Contributing author, Rosemary Alpert.
It has been almost a year since our lives began to be touched by a mysterious virus, one we now know all too well. We watched the evening news: images of people in other countries wearing masks, something so unfamiliar to our “norm” here in the States.
Then, we were all affected, in one way or another. A challenging time—filled with a plethora of emotions and stories.
One year later, we are in the midst of mass vaccinations across the country, offering a glimmer of light for our communities. But we’re also encountering new challenges, as the supply of vaccinations is slow and unpredictable. The monumental need for vaccinations can be frustrating: trying to figure out when, where and how to receive the vaccination is not easy.
Despite these challenges and frustrations, our goal continues to be to get as many people vaccinated as possible. With the supply we received last week, Public Health was able to vaccinate more than 1,100 community members at the Skagit County Fairground Vaccination Site. Community members, mostly 65 and older, received their first vaccination dose between Tuesday and Saturday.
With a heart full of joy, I greeted each community member after they had received their first dose. In the Observation Room, I spoke with each person as they sat for their 15-minute monitoring period.
Clicking off a fuchsia-colored counter is one of the best jobs I’ve ever had; happily greeting and congratulating each person, feeling the smiles hidden beneath our masks, and seeing the welcomed relief and glimmers of sparkling light shining from their eyes. Once again, each person has a story and reasons why they received their vaccination.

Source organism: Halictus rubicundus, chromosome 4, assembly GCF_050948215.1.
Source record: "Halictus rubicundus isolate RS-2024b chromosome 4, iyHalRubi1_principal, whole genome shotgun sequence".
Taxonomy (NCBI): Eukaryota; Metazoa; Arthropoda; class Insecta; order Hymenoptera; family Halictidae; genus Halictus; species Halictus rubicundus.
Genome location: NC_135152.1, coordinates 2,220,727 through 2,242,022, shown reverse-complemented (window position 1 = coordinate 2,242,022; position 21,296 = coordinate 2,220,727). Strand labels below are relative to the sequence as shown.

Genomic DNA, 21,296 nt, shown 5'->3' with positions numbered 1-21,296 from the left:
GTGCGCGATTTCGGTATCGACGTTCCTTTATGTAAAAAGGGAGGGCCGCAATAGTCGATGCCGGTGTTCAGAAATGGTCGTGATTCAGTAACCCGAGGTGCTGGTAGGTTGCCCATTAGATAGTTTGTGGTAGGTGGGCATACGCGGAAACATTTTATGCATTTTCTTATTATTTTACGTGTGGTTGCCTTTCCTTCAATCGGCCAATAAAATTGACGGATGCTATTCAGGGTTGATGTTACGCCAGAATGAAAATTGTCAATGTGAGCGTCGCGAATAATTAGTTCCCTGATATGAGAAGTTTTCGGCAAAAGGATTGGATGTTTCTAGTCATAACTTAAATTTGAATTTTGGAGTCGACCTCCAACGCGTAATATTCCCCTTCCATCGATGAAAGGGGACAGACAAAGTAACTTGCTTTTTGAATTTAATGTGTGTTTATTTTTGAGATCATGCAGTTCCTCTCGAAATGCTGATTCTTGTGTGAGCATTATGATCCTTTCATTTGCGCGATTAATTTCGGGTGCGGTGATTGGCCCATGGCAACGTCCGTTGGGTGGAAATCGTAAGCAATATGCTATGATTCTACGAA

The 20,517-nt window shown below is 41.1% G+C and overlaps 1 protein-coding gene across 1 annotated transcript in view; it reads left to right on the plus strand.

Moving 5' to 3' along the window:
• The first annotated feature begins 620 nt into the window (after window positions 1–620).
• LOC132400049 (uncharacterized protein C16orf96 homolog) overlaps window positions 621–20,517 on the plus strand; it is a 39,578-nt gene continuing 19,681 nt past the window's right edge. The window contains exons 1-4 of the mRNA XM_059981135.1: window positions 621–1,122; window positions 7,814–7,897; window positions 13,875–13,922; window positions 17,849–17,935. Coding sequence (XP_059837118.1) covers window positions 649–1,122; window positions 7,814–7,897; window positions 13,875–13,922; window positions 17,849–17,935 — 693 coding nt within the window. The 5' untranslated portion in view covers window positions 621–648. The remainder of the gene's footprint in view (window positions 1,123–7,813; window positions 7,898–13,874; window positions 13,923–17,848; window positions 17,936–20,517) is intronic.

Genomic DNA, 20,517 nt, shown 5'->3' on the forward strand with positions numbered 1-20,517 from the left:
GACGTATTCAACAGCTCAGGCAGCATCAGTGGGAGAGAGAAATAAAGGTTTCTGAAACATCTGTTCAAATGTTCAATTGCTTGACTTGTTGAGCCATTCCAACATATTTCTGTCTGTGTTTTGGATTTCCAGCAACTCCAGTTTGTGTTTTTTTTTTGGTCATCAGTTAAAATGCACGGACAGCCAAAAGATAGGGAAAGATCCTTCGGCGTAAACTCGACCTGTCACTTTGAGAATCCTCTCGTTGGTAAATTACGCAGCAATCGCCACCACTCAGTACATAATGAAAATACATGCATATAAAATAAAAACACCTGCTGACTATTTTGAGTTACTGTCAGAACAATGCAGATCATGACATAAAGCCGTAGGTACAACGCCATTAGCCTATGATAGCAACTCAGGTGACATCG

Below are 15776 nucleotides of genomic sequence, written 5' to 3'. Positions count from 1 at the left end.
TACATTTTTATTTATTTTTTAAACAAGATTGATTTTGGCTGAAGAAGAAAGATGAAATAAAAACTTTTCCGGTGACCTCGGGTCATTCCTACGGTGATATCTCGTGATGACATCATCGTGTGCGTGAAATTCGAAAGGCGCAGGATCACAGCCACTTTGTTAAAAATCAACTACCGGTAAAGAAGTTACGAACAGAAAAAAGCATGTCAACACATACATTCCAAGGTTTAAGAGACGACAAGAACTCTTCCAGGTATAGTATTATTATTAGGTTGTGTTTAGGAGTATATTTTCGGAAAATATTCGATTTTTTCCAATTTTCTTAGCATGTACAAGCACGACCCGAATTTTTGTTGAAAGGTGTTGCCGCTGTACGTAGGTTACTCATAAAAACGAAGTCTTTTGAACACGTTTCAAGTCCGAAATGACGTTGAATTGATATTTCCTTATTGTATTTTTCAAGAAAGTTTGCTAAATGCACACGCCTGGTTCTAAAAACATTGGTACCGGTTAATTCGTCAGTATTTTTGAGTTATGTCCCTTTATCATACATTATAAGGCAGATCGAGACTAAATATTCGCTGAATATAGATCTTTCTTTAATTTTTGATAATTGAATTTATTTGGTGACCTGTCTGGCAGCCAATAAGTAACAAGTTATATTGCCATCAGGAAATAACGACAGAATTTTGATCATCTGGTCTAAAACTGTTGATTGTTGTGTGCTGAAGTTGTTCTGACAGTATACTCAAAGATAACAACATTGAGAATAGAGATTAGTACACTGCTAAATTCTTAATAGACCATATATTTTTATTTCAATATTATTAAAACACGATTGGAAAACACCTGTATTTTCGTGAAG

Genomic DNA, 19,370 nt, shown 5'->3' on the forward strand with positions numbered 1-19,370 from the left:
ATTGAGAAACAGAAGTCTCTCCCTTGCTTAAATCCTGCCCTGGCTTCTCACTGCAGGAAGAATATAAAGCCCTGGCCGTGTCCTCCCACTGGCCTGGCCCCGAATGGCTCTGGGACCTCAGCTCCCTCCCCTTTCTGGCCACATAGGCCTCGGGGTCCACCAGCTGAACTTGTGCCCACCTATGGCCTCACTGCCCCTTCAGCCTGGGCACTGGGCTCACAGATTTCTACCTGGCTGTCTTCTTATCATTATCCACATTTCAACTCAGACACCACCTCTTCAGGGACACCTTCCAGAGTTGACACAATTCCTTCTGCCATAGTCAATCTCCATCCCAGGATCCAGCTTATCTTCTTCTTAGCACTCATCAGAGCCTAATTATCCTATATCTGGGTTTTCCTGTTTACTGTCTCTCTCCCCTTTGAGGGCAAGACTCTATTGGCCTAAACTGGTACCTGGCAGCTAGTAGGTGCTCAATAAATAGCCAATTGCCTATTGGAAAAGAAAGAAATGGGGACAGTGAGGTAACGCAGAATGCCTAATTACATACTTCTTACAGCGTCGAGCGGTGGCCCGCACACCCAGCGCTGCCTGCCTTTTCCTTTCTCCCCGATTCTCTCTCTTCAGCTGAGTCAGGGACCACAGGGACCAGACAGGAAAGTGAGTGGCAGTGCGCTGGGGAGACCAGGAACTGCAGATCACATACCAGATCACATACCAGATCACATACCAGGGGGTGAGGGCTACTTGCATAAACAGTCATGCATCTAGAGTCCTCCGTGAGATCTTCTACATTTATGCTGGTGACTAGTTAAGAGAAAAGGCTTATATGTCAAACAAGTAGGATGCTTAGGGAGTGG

I asked a few community members how they felt and if they’d like to share a thought while sitting in the Observation Space.
Here are some of the responses:
“Feels like I won the lottery!”
“It was frustrating at first, trying to get an appointment. Once we got through, everything has been seamless.”
“Everyone has been so helpful; you’re all so organized.”
“I feel so relieved.”
“I’m grateful and concerned for the communities who don’t have access to technology.”
Glimmers of light are found all around our community: in the eyes of each person who is grateful to receive their vaccination, neighbors checking in on one another, a caretaker or support person bringing an elder to receive the vaccine. Creative community collaboration—each of us doing the best we can—making sure we move forward and stay healthy.
When you come for your first vaccination, here is a reminder:
- Bring a form of ID
- Dress appropriately to receive your vaccine (ex: t-shirt or button up)
- Bring a coat or blanket, since we keep the doors open for ventilation
- Consider bringing a book, crossword puzzle, knitting–whatever you’d like as you sit for 15 minutes post-vaccination
We have a safe and welcoming space available for our guests, with local artwork on the walls, calming music and great company. I look forward to greeting you on vaccination day and clicking off the counter!
The vaccination process is an enormous collaborative community endeavor. Information is constantly being updated. For the most updated information in both English and Spanish, please visit the Skagit County Public Health website: www.skagitcounty.net/COVIDvaccine. Please share this information with your friends, especially those who do not have easy access to a computer.